Police in Nanaimo have responded to several calls for pets left unattended in vehicles in recent days and are urging the public to leave pets at home during hot weather. (Stock photo)

Police in Nanaimo have responded to several calls for pets left unattended in vehicles in recent days and are urging the public to leave pets at home during hot weather. (Stock photo)

Nanaimo RCMP urge people to leave pets at home when it’s hot out

Police say they’ve responded to multiple calls for dogs left in vehicles during the heat wave

With temperatures reaching record-breaking highs, the Nanaimo RCMP is reminding the public about the risk to animals left in parked vehicles.

“Over the past couple of days, officers have responded to several calls of dogs left in vehicles,” the release noted. “Fortunately, all calls for service were resolved without incident and the animal was not injured.”

RCMP say a vehicle parked in the sun in 35 C heat can push the temperature inside a vehicle to about 46 C within 10 minutes, which can be fatal to an animal left inside.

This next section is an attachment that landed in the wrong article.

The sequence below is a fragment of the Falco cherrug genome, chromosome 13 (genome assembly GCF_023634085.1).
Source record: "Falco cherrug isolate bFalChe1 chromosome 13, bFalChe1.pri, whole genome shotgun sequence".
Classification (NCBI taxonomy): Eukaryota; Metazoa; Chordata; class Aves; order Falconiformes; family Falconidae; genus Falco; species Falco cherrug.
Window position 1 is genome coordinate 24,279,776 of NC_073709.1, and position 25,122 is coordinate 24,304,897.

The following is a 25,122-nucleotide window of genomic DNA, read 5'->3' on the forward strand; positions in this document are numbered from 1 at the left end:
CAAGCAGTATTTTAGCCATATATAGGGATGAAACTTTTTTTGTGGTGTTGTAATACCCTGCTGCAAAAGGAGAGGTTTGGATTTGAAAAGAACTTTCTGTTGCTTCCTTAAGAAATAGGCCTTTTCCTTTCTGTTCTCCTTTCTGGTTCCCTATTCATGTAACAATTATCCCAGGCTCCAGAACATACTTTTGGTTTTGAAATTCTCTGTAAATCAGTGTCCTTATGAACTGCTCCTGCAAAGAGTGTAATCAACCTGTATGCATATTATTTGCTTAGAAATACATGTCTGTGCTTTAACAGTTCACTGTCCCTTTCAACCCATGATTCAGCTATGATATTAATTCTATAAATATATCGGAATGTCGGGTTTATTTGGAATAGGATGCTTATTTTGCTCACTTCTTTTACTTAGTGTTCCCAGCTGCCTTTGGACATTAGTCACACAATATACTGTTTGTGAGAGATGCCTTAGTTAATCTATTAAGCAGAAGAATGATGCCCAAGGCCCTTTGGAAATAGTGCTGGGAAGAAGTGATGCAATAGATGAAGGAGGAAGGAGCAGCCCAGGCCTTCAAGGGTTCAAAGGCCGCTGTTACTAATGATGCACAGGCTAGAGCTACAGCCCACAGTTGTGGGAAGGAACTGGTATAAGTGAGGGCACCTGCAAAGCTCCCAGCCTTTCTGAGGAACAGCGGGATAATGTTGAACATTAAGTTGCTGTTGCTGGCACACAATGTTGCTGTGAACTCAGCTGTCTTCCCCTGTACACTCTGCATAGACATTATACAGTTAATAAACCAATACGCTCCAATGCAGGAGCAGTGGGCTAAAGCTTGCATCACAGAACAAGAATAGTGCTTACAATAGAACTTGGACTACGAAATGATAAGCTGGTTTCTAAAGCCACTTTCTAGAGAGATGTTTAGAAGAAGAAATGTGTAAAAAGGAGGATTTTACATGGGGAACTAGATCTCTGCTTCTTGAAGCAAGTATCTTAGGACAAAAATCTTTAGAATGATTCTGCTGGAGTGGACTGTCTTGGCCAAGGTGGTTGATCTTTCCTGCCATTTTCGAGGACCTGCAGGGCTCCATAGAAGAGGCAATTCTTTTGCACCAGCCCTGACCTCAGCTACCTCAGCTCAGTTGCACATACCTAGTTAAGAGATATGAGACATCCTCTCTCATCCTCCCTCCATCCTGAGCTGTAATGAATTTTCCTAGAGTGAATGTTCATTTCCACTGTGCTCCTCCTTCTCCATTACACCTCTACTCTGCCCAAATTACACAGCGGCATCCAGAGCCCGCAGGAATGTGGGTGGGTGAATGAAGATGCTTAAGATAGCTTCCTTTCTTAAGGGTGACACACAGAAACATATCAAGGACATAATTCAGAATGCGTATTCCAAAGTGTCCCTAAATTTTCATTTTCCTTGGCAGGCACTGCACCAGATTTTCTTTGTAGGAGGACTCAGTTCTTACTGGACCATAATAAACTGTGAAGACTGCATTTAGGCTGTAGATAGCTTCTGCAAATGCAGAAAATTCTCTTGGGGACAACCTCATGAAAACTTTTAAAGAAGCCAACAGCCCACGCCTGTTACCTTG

“In many cases, a dog is heard barking and can be seen jumping up and down. This in itself is not necessarily a sign that the animal is in imminent distress,” said Const. Gary O’Brien, Nanaimo RCMP spokesman, in the release. “It does however result in police being called to assist.”

Police recommend that those who come across an animal unattended in a vehicle should determine if the vehicle is parked in direct sun, if there is air flow and a water source, and should observe how is the animal behaving – lying down, panting, barking, vomiting, lethargic or appearing to have lost co-ordination.

Passersby should note the licence plate number, vehicle colour, make and model, and ask nearby business owners to page the owner to return to their vehicle. If the animal is not showing signs signs of distress, but this is concern for its well-being, police suggest passersby stay by the vehicle to monitor the situation until the owner returns.

“It is important for the public to realize that only certain agencies such as the police, are authorized to forcibly enter a vehicle and remove a dog,” noted the release.

READ ALSO: 4 dogs in Nanaimo die from heat stroke

If the animal is showing clear signs of distress, call 911 immediately or the Nanaimo RCMP detachment non-emergency line at 250-754-2345, say police. Animal control services will also attend incidents Monday to Friday, 9 a.m. to 5 p.m., and Saturdays 9 a.m. to 4 p.m. by calling 250-616-0233.

“To avoid these situations, it is strongly suggested during the hot days of summer, to leave your animals at home,” the release concluded.



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animal welfareHeat wavePetsRCMP BriefsSevere weather